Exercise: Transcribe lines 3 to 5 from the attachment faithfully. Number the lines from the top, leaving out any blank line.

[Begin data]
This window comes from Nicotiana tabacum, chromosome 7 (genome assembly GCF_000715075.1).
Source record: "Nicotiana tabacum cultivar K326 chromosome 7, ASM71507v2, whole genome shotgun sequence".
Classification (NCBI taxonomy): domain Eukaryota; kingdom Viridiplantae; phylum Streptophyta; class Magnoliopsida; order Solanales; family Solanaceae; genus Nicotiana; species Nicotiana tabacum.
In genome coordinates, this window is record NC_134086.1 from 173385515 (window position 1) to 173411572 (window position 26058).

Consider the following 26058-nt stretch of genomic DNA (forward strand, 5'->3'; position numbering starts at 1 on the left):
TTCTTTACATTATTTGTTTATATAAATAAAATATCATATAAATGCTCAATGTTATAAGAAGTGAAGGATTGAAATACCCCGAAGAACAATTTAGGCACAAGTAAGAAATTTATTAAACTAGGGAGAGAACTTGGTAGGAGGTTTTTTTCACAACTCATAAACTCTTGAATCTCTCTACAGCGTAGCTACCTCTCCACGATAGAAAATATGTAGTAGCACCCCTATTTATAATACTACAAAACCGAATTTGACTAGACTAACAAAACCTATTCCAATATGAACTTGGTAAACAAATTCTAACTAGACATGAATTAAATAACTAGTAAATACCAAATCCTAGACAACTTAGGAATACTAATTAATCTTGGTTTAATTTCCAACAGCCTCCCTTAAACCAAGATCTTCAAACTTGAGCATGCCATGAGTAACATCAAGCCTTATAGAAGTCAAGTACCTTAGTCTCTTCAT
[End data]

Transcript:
Classification (NCBI taxonomy): domain Eukaryota; kingdom Viridiplantae; phylum Streptophyta; class Magnoliopsida; order Solanales; family Solanaceae; genus Nicotiana; species Nicotiana tabacum.
In genome coordinates, this window is record NC_134086.1 from 173385515 (window position 1) to 173411572 (window position 26058).

Consider the following 26058-nt stretch of genomic DNA (forward strand, 5'->3'; position numbering starts at 1 on the left):